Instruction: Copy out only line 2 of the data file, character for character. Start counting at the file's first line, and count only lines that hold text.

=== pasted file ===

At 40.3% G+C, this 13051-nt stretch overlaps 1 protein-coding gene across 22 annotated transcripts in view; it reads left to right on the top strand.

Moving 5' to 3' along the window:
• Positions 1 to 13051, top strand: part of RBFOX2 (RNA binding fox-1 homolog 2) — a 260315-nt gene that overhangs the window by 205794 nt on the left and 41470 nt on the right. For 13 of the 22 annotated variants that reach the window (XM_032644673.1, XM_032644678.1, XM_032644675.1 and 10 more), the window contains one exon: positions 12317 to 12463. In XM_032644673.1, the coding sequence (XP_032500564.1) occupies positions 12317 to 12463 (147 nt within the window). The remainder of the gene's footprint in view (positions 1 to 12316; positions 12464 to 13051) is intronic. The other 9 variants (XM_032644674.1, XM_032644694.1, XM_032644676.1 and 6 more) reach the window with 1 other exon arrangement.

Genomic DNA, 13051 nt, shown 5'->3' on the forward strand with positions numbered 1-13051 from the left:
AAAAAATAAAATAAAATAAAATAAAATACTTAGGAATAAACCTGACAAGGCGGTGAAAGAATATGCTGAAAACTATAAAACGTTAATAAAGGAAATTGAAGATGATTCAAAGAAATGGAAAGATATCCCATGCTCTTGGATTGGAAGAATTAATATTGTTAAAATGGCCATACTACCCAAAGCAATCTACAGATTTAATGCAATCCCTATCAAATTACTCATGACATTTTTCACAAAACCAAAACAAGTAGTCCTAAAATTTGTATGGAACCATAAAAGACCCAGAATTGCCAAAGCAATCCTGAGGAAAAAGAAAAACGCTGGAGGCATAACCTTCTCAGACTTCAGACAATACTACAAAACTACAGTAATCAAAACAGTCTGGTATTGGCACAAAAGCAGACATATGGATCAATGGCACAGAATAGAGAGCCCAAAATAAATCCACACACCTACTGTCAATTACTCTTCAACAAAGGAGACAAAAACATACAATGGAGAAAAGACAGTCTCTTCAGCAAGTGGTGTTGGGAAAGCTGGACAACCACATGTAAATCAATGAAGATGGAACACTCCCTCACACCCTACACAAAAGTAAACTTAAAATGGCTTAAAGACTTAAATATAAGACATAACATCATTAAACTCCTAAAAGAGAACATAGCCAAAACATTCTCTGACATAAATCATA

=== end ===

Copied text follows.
Moving 5' to 3' along the window: